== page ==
What is the capacity for the UN to play a stabilizing role given the recent criticism of its peacekeepers for failing to prevent rape and other abuses happening in the capital?
The UN Mission in South Sudan is justifiably criticized for some serious failures to protect civilians and humanitarian workers under threat. But the UN’s biggest failing is political—a failure of the political leadership in 2013 to take steps that surely could have been taken to mitigate the political crisis as it erupted.
The most cogent proposals that are now coming forward for future international engagement in South Sudan are quite ambitious. They involve, first of all, a regional protection force, which is a beefed-up peacekeeping force consisting of troops from neighboring countries that would be mandated to be a lot more proactive and would be given the right equipment and to, in theory, go out on fairly aggressive patrols and other operations that could actually protect civilians who are under immediate threat from the warring parties.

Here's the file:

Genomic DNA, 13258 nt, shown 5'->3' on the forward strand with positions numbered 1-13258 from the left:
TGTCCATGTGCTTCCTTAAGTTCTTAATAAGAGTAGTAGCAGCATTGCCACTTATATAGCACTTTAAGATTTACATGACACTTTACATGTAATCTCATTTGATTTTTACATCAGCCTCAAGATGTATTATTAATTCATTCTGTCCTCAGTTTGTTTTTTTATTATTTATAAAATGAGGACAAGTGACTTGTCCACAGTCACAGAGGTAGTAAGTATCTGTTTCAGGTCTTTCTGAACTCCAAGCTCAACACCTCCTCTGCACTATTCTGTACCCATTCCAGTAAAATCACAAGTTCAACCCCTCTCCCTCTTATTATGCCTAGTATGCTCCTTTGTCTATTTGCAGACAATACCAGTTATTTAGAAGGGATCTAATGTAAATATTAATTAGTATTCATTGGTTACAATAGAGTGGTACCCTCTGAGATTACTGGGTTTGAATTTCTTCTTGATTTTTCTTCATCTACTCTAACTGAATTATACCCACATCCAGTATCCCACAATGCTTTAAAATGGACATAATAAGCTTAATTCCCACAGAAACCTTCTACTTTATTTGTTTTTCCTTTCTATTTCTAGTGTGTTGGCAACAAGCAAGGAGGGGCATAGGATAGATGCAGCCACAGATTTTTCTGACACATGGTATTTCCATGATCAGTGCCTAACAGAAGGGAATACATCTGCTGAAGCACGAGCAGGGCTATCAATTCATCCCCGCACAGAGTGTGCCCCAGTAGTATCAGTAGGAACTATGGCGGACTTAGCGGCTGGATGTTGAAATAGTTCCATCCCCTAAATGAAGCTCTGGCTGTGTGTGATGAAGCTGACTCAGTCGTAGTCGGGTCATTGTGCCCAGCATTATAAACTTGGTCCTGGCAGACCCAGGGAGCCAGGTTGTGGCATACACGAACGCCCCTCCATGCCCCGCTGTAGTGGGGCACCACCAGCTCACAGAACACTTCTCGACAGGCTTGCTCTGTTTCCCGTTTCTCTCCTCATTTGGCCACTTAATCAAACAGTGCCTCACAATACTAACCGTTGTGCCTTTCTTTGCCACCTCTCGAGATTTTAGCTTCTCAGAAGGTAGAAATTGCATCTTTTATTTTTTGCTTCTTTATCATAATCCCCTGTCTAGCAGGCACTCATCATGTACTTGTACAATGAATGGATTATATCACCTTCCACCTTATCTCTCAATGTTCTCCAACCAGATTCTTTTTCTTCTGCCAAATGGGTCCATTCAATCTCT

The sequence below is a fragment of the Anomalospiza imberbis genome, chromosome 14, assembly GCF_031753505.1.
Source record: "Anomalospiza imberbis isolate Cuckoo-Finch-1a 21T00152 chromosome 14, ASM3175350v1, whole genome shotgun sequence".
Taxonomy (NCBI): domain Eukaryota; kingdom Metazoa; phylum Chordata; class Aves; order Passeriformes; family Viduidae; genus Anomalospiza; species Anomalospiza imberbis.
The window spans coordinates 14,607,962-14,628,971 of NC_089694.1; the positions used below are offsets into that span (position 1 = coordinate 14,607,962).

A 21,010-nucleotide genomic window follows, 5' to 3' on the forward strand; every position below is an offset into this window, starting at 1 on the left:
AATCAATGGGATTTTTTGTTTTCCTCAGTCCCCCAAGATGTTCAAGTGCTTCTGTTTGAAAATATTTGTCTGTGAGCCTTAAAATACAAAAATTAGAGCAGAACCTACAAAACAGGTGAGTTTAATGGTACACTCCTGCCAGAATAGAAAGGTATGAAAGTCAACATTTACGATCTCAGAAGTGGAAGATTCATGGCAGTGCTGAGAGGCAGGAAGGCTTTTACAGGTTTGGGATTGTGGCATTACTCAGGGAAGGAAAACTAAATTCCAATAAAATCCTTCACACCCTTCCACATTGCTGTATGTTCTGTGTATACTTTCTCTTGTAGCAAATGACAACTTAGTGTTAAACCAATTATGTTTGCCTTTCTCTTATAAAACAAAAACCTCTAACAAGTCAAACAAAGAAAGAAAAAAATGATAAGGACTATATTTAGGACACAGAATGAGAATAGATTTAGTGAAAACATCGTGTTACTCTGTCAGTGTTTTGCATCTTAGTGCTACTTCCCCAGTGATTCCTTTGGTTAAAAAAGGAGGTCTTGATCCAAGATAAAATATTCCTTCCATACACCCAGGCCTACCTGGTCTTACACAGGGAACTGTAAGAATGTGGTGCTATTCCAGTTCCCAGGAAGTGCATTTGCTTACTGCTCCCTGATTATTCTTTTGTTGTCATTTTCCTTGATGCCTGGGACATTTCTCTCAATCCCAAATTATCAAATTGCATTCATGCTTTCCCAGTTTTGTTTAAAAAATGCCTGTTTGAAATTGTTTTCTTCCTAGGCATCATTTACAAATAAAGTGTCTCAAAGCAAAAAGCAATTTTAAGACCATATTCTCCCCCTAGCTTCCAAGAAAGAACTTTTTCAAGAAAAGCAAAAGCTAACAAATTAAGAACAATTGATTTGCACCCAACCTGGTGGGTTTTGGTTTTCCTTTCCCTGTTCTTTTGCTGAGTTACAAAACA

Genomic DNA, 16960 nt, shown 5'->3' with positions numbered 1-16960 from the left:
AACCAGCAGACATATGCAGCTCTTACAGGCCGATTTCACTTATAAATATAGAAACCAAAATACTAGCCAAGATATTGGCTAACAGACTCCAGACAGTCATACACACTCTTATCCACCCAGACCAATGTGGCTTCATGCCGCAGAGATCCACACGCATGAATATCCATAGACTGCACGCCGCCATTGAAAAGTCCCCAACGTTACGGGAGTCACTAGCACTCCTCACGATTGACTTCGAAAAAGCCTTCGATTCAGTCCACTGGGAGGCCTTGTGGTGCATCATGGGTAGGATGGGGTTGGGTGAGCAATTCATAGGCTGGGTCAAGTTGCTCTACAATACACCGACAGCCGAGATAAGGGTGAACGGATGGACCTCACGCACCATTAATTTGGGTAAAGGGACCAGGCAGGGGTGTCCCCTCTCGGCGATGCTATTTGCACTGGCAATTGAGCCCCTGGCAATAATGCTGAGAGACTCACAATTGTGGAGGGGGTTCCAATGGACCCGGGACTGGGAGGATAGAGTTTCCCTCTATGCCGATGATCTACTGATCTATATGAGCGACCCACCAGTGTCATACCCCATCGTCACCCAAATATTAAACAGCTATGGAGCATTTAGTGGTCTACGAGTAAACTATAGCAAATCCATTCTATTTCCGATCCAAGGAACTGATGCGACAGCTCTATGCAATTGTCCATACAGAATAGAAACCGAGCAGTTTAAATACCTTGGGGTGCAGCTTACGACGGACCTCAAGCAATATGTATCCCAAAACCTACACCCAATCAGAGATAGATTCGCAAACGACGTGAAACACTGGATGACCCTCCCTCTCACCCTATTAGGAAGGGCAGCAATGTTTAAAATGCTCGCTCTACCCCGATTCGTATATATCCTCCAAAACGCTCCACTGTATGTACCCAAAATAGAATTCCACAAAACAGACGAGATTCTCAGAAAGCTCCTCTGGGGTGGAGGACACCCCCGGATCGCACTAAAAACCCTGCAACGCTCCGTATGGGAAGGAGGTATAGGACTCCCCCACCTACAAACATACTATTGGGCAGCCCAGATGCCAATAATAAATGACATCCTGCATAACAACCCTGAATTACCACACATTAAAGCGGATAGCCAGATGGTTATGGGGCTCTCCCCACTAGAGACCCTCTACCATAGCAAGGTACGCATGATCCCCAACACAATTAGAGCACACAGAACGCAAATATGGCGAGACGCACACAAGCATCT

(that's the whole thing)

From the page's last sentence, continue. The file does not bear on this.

It’s not very encouraging that the existing troops have not been able to do that. The next challenge to the UN is if it is to have any sort of stepped-up political, administrative role, is it actually capable of doing it? This would require a type of dedicated administration and political leadership that we haven’t seen from the UN in South Sudan over the last few years.
The recent rapes and beatings of aid workers and civilians by soldiers at a Juba hotel have been linked to a lack of accountability for human rights violations during Sudan’s decades-long civil war. How much has that war shaped the actions of combatants in South Sudan today?